Electricity bills are broken down into two main charges: utility and supply. Utility charges come from individual tariffs, which you can learn more about on our blog, Understanding Utility Tariffs. If you are currently shopping, the supply portion of your bill is dictated by usage and your supply rate. The supply rate has three main components: energy, capacity, and ancillaries.
Energy makes up the largest portion of your rate and is based off the electricity futures traded in the commodities market. For example, if your rate was $0.0560 per kWh, energy may make up about $0.0370 per kWh or 65%. The exact energy rate can vary from supplier to supplier, due to their different hedge strategies, contract term length, and start date.
Capacity is the second largest component at about 25% of the rate and varies between customers as well. Capacity prices are decided through auctions, which are organized by the regional transmission organization (RTO). Capacity auctions are RTOs way of securing electricity capacity for future use. A customer’s specific capacity costs will be set by a calculation including the whole sale rates and the client’s usage and demand patterns.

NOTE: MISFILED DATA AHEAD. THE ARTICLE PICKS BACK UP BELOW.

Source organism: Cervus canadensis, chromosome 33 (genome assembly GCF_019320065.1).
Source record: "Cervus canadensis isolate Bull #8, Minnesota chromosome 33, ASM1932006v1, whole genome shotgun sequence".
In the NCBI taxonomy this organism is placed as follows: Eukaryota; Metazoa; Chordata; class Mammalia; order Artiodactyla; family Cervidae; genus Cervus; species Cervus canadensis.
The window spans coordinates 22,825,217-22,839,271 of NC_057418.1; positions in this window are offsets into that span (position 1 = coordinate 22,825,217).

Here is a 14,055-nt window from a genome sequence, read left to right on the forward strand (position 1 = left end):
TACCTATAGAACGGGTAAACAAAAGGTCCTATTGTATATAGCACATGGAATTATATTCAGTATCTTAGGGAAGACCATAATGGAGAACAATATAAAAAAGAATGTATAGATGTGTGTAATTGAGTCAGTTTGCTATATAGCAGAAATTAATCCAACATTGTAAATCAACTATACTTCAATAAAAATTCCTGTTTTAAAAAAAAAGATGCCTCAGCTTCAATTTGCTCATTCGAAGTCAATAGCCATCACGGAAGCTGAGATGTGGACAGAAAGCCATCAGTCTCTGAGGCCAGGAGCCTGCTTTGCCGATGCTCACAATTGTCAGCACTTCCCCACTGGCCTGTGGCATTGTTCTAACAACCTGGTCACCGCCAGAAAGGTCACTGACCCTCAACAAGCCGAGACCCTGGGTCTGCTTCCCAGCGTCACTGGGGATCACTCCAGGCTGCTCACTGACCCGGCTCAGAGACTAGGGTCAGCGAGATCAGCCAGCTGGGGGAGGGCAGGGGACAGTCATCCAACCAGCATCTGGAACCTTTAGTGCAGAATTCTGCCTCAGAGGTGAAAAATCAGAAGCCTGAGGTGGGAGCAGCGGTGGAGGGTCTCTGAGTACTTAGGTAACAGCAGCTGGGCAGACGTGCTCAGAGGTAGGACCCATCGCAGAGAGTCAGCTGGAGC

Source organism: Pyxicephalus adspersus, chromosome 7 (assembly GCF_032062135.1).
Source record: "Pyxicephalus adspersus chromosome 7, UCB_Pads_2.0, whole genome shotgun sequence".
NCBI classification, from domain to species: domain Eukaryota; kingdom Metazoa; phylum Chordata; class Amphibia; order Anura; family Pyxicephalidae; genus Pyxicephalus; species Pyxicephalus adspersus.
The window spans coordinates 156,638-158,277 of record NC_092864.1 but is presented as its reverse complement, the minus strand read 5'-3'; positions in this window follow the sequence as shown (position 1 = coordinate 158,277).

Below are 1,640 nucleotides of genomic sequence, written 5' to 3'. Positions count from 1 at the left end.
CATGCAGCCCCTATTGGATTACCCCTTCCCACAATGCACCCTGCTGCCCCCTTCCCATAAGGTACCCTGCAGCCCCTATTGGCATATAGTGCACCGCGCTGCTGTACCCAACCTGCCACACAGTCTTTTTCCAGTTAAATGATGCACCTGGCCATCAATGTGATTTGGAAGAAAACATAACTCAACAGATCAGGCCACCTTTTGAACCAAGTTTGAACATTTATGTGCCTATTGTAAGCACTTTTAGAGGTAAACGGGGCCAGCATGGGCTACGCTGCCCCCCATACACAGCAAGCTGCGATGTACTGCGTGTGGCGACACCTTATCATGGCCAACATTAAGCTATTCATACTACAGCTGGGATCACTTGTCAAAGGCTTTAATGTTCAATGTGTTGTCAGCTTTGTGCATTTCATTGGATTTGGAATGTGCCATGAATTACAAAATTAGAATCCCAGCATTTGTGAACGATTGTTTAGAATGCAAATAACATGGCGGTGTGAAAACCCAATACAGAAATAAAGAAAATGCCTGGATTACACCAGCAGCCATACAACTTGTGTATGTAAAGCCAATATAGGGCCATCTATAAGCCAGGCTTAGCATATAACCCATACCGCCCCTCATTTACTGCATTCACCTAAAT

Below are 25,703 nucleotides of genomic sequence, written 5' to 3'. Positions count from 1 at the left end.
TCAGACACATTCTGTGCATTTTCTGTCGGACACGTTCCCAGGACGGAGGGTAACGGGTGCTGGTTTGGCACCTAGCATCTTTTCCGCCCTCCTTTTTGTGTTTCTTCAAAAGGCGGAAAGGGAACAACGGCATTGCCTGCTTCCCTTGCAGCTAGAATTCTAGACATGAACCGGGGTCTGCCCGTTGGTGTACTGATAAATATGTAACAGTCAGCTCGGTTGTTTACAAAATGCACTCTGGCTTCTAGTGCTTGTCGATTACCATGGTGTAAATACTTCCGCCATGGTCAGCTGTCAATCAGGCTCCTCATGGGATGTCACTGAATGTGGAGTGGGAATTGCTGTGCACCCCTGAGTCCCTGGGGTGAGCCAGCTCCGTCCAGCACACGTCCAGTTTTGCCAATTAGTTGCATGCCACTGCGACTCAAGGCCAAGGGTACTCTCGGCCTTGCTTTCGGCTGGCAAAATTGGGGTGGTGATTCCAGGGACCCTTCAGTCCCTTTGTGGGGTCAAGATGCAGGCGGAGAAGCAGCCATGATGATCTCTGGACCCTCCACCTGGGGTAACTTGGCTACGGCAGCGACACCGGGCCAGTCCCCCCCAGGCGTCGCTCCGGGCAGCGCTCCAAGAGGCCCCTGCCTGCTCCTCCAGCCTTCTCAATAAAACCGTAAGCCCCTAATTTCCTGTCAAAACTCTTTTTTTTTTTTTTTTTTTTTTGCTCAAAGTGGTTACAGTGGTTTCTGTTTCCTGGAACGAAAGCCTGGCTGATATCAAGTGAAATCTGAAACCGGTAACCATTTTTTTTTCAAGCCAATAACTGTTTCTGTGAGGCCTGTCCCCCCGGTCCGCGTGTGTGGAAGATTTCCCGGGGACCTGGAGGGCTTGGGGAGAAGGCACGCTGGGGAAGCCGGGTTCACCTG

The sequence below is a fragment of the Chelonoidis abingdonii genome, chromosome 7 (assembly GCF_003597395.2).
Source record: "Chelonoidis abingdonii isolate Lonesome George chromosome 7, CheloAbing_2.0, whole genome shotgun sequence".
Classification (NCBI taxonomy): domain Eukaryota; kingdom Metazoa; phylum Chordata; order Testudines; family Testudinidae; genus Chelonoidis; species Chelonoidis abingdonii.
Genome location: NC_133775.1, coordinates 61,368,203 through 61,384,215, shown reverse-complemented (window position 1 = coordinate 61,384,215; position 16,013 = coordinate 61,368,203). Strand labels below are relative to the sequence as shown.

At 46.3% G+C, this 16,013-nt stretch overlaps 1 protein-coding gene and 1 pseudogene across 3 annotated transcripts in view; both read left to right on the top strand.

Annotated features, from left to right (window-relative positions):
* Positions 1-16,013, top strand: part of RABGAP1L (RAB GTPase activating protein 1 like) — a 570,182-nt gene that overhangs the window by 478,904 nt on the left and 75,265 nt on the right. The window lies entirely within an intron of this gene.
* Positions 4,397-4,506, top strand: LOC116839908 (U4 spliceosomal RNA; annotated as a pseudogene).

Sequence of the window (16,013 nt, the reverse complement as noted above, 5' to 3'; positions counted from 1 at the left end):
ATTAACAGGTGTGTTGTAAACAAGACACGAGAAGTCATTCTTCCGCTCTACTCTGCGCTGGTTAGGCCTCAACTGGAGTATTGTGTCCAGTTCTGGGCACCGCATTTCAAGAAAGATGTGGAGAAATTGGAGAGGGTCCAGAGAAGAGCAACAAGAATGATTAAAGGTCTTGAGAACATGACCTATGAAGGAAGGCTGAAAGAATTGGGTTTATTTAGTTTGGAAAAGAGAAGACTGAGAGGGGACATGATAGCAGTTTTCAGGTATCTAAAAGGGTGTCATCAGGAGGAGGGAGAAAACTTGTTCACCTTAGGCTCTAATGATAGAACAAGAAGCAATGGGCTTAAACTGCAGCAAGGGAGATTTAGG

The final piece of the rate is ancillaries, which makes up the remaining 10%. This includes supplier and broker commission as well as other minor costs incurred by the supplier. In a fixed price product, these components should all be included and fixed for the term of the contract. Understanding what should be included in your supply rate as well as what is driving costs can help you make a more informed decision the next time you are shopping for a new electricity supplier.